The survey also broke down the data based on gender, age and educational levels. Despite Clinton’s overall popularity with Latinos, the candidate’s numbers barely beat out “Other” with younger Latino voters.


This week, Latino USA explored some of the reasons why this Latino generation gap exists.

Nonetheless, all the findings in this latest online mobile survey indicate that Clinton’s Latino support over Trump is strong.


When survey organizers ran a similar survey from April 18–22 and got a response from 7,714 Latino voters, Clinton’s support went from 63% to 65%. Trump stayed at about 12%, while “Other” dipped to 23%.


In March, Latino USA spoke with FIU Professor Eduardo A. Gamarra about these online mobile surveys and their methodology. At the time, Gamarra was sharing the results of a online survey that had asked about 9,000 Latino voters in Spanish their preference in a head-to-head election between Clinton and Trump. That poll showed Clinton with a 60-point lead, although respondents were only given two choices, unlike the three choices of the April survey. Here is what Gamarra said then about that March poll and its findings:

“What we found about our survey is that results actually paralleled the results’ average of all other polls,” Gamarra said.

Gamarra also noted that even though the FIU survey is not a “probabilistic poll” like Gallup, this new type of survey does add value informing the Latino community, especially since the number of polling organizations that focus on the Latino electorate is very small.

“Probabilistic polls assume that every Latino in the United States would have an equal chance of being polled. This is simply not the case here with this survey,” Gamarra said. “We knew that going in that this was not probabilistic. Probabilistic polls are very difficult to make these days because of the constraints around land lines and other factors.”

“What we are saying is that we have a database that belongs to Adsmovil, which we are polling,” Gamarra continued. “Everyone in that database has an equal chance of being polled. But we are not claiming to speak for all Latinos. We are not in that range. But what we are saying, and this is the important part—because we are getting such large numbers, about 10,000 responses, we are compensating for the fact that this survey is non-probabilistic by getting the huge numbers that we are getting.”

Having such numbers, Gamarra explained, gave his group’s efforts “confidence in the results” of the survey.

Adsmovil shared the following toplines of the April with Latino USA. The survey also asked participants what where the most important issues facing Latinos in the U.S. right now. According to the results, immigration and the economy topped the list.

Rosario Dawson Talks Details of Her Arrest Like It Ain’t No Thing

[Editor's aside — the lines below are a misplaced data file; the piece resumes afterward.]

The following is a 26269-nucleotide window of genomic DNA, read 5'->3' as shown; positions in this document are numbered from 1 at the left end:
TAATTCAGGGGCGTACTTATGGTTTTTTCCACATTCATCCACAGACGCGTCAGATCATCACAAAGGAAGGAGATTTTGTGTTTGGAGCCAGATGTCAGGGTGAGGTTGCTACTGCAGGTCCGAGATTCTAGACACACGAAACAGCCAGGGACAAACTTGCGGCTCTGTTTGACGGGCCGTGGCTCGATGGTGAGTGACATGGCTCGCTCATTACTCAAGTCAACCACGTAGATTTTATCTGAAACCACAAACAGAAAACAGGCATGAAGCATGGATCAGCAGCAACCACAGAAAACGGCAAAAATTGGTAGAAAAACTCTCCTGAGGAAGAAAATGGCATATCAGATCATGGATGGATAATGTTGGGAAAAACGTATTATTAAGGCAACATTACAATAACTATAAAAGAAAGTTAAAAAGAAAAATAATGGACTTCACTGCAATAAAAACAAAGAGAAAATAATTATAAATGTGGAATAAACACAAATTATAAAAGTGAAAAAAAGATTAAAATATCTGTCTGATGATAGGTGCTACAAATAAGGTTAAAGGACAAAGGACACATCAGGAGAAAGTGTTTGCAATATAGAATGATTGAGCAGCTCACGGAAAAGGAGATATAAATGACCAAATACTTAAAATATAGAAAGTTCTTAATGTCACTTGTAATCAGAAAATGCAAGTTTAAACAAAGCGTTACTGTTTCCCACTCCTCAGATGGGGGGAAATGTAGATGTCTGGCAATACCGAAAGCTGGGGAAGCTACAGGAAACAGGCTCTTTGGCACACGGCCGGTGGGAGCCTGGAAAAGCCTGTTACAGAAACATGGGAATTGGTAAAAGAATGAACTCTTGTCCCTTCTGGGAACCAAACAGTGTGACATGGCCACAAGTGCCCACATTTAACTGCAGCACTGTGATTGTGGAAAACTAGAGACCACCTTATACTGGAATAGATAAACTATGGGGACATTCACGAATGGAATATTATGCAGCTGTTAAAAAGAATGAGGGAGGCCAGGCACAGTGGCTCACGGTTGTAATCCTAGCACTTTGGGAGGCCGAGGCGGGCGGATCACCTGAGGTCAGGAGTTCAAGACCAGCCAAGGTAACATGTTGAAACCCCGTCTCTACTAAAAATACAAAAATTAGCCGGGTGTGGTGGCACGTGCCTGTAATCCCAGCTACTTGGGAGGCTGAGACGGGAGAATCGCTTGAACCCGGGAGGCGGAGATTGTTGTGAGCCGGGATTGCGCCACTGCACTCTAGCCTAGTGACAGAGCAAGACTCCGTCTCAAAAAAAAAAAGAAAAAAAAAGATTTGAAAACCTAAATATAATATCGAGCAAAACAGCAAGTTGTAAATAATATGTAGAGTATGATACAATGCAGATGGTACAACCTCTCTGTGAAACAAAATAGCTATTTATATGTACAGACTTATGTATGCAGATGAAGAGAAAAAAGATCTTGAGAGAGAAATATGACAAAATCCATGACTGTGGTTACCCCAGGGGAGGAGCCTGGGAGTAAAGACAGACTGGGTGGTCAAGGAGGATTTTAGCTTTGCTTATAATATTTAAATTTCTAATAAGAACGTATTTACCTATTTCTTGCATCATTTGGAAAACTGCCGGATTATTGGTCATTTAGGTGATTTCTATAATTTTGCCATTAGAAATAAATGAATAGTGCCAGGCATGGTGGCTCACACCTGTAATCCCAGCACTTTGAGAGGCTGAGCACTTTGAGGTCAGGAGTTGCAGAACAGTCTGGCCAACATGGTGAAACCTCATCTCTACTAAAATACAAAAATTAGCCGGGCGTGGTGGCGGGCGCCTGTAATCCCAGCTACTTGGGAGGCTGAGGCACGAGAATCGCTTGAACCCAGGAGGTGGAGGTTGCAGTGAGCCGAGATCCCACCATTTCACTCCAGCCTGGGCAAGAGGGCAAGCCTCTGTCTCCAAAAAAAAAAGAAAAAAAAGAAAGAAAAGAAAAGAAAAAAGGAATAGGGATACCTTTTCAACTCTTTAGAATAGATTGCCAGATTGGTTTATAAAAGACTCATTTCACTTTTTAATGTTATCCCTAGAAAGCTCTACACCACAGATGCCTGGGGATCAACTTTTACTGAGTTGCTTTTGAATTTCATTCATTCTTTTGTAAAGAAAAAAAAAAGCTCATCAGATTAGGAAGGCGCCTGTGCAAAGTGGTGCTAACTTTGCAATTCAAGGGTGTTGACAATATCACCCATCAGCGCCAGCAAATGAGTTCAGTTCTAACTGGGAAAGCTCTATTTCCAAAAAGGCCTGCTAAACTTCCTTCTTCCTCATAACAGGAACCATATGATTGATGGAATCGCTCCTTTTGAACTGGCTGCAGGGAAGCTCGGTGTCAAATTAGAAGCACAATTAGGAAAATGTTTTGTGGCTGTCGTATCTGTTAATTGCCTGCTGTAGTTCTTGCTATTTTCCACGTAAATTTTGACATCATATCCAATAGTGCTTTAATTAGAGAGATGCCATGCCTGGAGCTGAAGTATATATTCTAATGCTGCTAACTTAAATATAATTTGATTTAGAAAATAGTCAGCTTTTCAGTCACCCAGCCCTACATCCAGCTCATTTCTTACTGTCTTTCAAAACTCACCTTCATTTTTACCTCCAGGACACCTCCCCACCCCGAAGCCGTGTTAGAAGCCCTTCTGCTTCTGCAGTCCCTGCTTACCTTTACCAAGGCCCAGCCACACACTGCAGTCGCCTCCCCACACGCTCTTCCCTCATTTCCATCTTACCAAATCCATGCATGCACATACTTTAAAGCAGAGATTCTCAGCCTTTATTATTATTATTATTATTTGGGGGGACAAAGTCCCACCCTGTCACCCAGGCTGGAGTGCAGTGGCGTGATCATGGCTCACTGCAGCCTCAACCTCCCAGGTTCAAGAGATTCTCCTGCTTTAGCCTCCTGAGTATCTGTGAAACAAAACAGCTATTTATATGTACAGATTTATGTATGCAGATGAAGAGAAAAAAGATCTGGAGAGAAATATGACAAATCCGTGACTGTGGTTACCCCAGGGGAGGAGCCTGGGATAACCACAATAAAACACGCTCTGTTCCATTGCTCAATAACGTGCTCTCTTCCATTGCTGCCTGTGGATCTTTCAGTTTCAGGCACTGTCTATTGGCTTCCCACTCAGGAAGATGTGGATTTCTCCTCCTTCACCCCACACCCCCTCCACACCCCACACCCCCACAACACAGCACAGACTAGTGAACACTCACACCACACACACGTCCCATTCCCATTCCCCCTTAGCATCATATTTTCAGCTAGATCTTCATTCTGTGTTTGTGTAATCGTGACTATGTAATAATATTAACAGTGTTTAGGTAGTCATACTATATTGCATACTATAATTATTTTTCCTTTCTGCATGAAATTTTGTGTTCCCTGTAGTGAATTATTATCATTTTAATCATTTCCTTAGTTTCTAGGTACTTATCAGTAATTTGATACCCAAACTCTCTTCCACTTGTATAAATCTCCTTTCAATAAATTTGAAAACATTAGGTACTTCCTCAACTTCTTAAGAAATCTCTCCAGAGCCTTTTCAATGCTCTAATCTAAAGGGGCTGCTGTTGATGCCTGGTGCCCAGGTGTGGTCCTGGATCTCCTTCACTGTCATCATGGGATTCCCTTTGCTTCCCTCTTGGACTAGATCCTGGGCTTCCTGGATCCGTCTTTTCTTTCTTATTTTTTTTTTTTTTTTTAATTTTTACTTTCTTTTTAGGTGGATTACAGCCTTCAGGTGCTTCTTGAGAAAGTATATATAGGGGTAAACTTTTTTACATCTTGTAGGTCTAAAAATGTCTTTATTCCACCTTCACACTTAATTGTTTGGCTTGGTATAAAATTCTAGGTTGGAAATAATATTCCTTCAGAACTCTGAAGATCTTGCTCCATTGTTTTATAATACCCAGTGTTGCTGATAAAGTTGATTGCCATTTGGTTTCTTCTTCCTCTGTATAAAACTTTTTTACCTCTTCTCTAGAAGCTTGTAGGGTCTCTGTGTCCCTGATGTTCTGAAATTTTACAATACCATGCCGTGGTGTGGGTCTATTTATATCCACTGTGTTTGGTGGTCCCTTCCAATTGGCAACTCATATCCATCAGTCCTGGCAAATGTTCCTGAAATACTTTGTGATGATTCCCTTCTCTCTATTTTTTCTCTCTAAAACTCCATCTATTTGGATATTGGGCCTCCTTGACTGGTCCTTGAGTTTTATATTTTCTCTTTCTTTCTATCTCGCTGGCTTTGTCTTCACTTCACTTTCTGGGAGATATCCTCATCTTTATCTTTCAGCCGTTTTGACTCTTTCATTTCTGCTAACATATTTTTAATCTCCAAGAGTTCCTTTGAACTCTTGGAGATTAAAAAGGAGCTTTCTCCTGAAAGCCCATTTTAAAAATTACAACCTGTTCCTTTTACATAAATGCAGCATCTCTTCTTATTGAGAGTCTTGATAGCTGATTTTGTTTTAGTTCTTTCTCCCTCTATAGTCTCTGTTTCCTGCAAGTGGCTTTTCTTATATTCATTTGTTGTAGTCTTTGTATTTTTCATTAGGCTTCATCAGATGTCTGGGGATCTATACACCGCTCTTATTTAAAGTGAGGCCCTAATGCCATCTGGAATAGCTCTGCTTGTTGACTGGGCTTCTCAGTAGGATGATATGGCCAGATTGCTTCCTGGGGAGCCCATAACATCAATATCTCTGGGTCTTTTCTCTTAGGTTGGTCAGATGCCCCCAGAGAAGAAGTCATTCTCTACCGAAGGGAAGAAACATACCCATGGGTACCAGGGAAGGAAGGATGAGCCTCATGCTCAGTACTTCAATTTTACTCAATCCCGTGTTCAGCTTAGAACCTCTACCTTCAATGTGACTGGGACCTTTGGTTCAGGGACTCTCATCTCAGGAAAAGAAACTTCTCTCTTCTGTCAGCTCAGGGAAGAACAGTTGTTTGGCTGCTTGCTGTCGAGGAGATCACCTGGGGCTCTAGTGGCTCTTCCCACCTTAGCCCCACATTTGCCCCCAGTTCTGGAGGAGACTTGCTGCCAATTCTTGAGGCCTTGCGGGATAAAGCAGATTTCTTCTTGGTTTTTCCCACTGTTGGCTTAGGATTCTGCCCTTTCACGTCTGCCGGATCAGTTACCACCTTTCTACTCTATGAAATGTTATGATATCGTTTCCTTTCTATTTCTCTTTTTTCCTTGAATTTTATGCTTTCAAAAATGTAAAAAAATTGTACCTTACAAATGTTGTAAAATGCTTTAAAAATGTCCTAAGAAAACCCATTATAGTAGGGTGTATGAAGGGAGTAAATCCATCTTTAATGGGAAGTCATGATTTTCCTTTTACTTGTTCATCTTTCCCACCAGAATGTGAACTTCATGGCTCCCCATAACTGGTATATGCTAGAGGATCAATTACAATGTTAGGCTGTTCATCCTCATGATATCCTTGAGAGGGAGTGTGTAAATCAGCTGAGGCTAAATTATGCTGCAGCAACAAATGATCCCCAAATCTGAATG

Rosario Dawson made headlines after she was arrested on April 15, in Washington, D.C., during a protest against money in politics. But the incident doesn’t seem to have fazed her much.

The actress was one of the hundreds who marched on the Capitol as part of “Democracy Spring,” a movement fighting against voter suppression and big money corruption. The “Daredevil” actress was detained after she and other activists crossed a police line to stage a sit-in. Dawson was back in D.C., for Saturday’s White House Correspondents’ Dinner where she casually told USA Today she was partly back in town due to her arrest.

“I’m really well,” Dawson said. “I came, I had to go and get fingerprinted yesterday from getting arrested at ‘Democracy Spring,’ so it was really good. We had lunch, actually, at the Capitol. It was really interesting to be there for a different reason. But luckily all is good with that.”

Read more at HuffPost Latino Voices

Puerto Rico Will Default on $422 Million Payment Today

Top Story — Puerto Rican governor Alejandro García Padilla announced on Sunday that his administration has enacted a debt moratorium, meaning the U.S. territory will default today on a $422 million payment—the largest default to date for the crisis-stricken island.

The announcement comes after the U.S. government failed to agree on a restructuring of Puerto Rico’s debt or a financial rescue package. Many fear that this latest default is a good indication that Puerto Rico will also default on a more consequential $2 billion debt payment due July 1, which includes bonds that are explicitly guaranteed by the territory’s constitution.

García Padilla said Sunday that he was unable and unwilling to make today’s payment because doing so would have meant cutting off essential services to Puerto Ricans, including public hospitals and schools.

Puerto Rico is struggling under more than $70 billion in public debt, a large chunk of which is owned by mutual funds and hedge funds in the United States. García Padilla and others have called for Puerto Rico to be granted access to bankruptcy protections or to be offered some kind of financial assistance package. As it currently stands, Puerto Rico —unlike U.S. states and municipalities— is unable to declare chapter 9 bankruptcy, meaning the government is unable to restructure its debts with its creditors.

The crisis has had devastating impacts on Puerto Ricans. Many hospitals have been forced to cut services, hundreds of schools have been closed over the last several years, unemployment is hovering around 12 percent and more than 40 percent of the population lives beneath the poverty line.

Around 60 percent of Puerto Ricans receive benefits under Medicare or Medicaid, although the island reportedly receives significantly less funding than the 50 U.S. states; the resulting government borrowing has contributed to the island’s current debt crisis.